Casper [75]

Casper is an optimized version of the PoS proposed by the Ethereum blockchain to replace its PoW-based consensus mechanism. Casper is based on the basic concept of the PoS stakes; however, the implementation details are more complex than just staking some money to create the new block. Furthermore, Casper also provides the solution to the nothing-at-stake problem, because every validator must stake (1500 ETH) to be considered a validator. Furthermore, Casper has two versions: corrected-by-construction (CBC) and friendly-finality-gadget (FFG). FFG is implemented as a first phase in the beacon chain (Phase 1) by retaining the block generated by the PoW and adding PoS mechanisms using smart contracts. Moreover, Casper also uses the very greedy GHOST protocol. Unlike the longest chain win rule (where only the longest chain is selected and other forks are discarded), the GHOST protocol also incentivizes the UNCLE (the main forking blocks) and NEPHEW blocks (the sub-blocks of the uncle block). These incentives are not treated as main chain blocks but are considered valid if they meet the parameters defined by the network (back-seven level).

I o T _ A d a p t a b i l i t y N o t _ I o T _ f r i e n d l y

Casper provides many promising benefits in terms of security and scalability, though the implementation requires much computation, making it difficult to use in IoT systems. On the other hand, Casper is also monetary value-dependent as with all other PoS-based algorithms. So, it is deemed as Not_IoT_friendly.
PoS-based algorithms have increased the scalability, system performance, security, and interoperability at significant levels. There are many other variants, such as secure proof of stake (SPoS), proof of stake boo (PoS Boo), high-interest proof of stake (HiPoS), asset PoS (APoS), tiered proof of stake (TPoS), variably delayed proof of stake (vDPoS), etc., which are generated via modifying a few parameters to satisfy particular use cases. However, none of these algorithms is intended for the IoT application. In principle, PoS can be made suitable for IoT systems since it works with smart contracts, which gives the flexibility to play around with the stake values in fitting the IoT setting. The ontology for the comparative consensus algorithms is presented in Figure 5, which only represents the sub-classes of PoS consensus, and the Po* consensus algorithms are discussed in CONIoT.

3.1.3. Vote Based

Vote-based consensus involves direct voting for a new block. Unlike the PoW, where every miner competes with each other, or PoS, where every validator must ’stake’, vote-based consensus uses the Byzantine agreement to reach the consensus, which is defined as the Byzantine fault tolerance (BFT). BFT assures that the system will run smoothly even if there are a certain number of malicious nodes (fault tolerance). If the majority of nodes are malicious, then the system is susceptible to failure (51% attack). BFT-based systems can have two types of Byzantine failures. One is the fail-stop failure, which could be caused by network errors, i.e., message delivery failure or connection error, etc. The second failure is caused by the wrong behavior from an arbitrary node or a Byzantine node (malicious node), e.g., deliberately providing misleading responses. Vote-based consensus algorithms work well in small networks and, hence, are mostly used in private or consortium blockchains. These algorithms are mapped in the class Consensus_Algorithms in the Owl:Thing hierarchy of CONB. The variants of BFT are discussed in the following section.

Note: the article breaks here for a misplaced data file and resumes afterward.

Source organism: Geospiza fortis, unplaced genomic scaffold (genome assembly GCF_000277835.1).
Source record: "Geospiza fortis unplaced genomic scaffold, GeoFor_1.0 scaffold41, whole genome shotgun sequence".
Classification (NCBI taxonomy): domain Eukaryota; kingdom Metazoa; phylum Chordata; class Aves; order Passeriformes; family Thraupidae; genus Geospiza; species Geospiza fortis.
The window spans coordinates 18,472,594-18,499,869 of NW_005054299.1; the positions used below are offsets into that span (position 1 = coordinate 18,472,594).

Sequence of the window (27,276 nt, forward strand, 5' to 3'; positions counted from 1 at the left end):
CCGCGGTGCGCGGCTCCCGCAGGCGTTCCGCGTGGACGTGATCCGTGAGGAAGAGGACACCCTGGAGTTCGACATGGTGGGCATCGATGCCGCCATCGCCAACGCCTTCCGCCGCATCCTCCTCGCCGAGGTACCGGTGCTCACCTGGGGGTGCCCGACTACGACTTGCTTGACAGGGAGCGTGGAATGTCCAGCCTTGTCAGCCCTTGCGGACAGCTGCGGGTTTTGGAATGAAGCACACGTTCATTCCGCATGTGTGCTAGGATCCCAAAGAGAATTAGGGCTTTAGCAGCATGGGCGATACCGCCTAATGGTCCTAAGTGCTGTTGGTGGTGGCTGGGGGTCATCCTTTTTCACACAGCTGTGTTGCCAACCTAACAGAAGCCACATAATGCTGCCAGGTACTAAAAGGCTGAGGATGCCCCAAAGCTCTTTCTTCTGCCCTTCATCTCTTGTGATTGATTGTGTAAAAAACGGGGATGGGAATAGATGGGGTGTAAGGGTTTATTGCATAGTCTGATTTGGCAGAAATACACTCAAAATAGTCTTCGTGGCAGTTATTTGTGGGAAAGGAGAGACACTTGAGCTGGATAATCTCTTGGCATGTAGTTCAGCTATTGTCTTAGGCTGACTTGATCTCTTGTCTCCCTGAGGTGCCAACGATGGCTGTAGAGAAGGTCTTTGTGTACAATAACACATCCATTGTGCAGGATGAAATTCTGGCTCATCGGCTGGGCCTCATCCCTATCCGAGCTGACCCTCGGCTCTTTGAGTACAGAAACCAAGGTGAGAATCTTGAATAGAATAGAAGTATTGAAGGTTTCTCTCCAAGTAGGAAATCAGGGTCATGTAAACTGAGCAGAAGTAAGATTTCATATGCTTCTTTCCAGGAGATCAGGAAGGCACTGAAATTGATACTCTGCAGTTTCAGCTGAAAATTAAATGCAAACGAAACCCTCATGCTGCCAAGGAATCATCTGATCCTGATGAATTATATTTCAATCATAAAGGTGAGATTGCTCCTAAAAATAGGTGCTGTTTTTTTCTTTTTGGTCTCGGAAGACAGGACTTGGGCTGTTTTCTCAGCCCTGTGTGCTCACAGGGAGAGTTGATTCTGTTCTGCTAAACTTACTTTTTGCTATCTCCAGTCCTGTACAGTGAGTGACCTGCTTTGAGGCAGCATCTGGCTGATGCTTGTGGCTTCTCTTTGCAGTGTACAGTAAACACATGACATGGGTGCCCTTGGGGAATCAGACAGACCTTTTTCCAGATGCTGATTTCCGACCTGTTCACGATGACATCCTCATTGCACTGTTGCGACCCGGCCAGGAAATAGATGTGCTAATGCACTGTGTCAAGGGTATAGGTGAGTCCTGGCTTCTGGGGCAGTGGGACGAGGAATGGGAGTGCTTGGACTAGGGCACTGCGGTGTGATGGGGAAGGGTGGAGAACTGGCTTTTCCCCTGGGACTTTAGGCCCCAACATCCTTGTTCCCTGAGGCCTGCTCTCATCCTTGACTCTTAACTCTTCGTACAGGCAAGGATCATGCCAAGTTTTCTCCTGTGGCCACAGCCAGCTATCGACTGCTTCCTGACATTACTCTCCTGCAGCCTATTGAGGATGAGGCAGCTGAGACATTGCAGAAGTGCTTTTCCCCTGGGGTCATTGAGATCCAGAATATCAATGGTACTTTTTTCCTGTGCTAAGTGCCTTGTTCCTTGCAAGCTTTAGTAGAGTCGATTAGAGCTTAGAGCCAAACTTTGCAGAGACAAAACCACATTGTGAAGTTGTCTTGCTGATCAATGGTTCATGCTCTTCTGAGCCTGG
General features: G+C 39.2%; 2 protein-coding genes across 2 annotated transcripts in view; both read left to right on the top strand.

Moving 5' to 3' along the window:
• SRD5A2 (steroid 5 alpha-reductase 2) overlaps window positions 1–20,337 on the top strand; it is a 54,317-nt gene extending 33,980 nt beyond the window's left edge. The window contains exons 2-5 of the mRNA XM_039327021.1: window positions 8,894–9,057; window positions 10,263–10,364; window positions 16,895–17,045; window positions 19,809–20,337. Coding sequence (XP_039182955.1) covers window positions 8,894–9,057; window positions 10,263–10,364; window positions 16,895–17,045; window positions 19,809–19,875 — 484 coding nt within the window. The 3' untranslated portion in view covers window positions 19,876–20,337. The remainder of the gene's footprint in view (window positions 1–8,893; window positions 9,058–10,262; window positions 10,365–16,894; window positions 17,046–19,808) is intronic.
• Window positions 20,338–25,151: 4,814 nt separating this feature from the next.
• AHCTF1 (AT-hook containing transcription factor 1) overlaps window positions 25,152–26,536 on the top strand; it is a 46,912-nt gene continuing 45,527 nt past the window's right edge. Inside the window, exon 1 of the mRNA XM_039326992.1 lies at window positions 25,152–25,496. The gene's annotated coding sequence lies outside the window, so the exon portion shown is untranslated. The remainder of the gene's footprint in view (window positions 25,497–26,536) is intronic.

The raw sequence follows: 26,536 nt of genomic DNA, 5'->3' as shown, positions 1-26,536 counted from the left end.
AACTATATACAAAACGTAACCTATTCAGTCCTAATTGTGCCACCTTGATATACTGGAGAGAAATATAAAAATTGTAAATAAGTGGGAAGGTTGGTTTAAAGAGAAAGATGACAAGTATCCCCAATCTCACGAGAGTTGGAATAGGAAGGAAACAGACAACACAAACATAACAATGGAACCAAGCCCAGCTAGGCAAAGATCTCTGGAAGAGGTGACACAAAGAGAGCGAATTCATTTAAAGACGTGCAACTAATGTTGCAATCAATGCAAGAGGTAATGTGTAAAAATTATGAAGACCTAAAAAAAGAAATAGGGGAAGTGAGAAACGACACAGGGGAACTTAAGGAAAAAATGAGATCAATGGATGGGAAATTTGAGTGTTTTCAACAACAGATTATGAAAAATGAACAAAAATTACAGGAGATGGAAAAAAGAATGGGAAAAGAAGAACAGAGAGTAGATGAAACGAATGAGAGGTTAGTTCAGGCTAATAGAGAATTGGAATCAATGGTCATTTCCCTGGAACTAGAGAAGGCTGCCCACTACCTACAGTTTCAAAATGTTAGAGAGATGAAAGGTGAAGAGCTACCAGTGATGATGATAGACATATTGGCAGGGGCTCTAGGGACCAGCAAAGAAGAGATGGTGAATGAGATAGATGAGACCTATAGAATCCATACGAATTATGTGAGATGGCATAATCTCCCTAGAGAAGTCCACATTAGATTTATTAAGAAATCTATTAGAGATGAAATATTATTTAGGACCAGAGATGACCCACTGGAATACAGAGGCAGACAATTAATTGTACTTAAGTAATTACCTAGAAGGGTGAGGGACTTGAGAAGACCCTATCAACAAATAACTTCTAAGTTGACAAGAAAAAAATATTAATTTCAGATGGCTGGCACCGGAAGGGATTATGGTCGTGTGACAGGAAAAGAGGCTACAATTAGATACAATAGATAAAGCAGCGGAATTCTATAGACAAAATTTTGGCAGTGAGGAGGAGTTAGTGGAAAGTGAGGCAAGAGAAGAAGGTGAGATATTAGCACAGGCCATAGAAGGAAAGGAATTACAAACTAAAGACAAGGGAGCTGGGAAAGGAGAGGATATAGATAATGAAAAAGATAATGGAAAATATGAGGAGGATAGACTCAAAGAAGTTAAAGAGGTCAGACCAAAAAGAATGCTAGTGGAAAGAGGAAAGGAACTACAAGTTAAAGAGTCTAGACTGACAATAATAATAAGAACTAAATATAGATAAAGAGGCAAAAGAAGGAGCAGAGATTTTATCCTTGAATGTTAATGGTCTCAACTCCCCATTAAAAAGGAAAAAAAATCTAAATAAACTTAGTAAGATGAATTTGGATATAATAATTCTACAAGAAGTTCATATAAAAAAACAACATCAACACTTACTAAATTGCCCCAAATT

Practical BFT (PBFT) [76]

PBFT forms after the BFT, and provides a replication of the Byzantine state machine. PBFT works in a sequential way, i.e., a primary node (leader) and then a secondary node (backup). The consensus starts with a client request (consensus call) to the leader node, then the leader node broadcasts it to the backup nodes. Both types of nodes process the request and send back the decision. The request is considered complete when 3f + 1 replies are received, where f is the number of faulty nodes. Leader and backup nodes can be changed after every consensus round using the view change protocol.

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Owing to the implementation details, such as not using any high computational puzzles or high stakes, PBFT could be a good fit for IoT applications. However, this algorithm works well only for small or close networks. Furthermore, there is a communication overhead (broadcasting messages) that needs to be considered when using it for IoT systems. Consequently, the PBFT is Partially_IoT_friendly.

Delegated BFT (dBFT) [77]

dBFT works the same as PBF. The core difference is using the delegates, which means the token holders do not take part in the decision-making but choose bookkeepers/delegates to perform the consensus. dBFT works in a hierarchical governance system.

I o T _ A d a p t a b i l i t y N o t _ I o T _ f r i e n d l y

dBFT uses delegates, which makes it less scalable than PBFT in terms of transaction throughput, and inherits the centralization issue of all BFT protocols. However, the latency is a disadvantage for IoT_Adaptability.

Federated BFT (FBFT) [78]

FBFT is the only Byzantine agreement that is built with the intention of decentralization. In FBFT, every Byzantine general (federates) is responsible for its own chain, and it receives the request, organizes, and establishes a truth according to its best knowledge. This version was introduced for the microfinance application in Steller and Ripple, with slightly different implementation details. Both are presented as subclasses of FBFT in CONB and discussed in the following sections.

Steller Consensus Protocol (SCP) [79]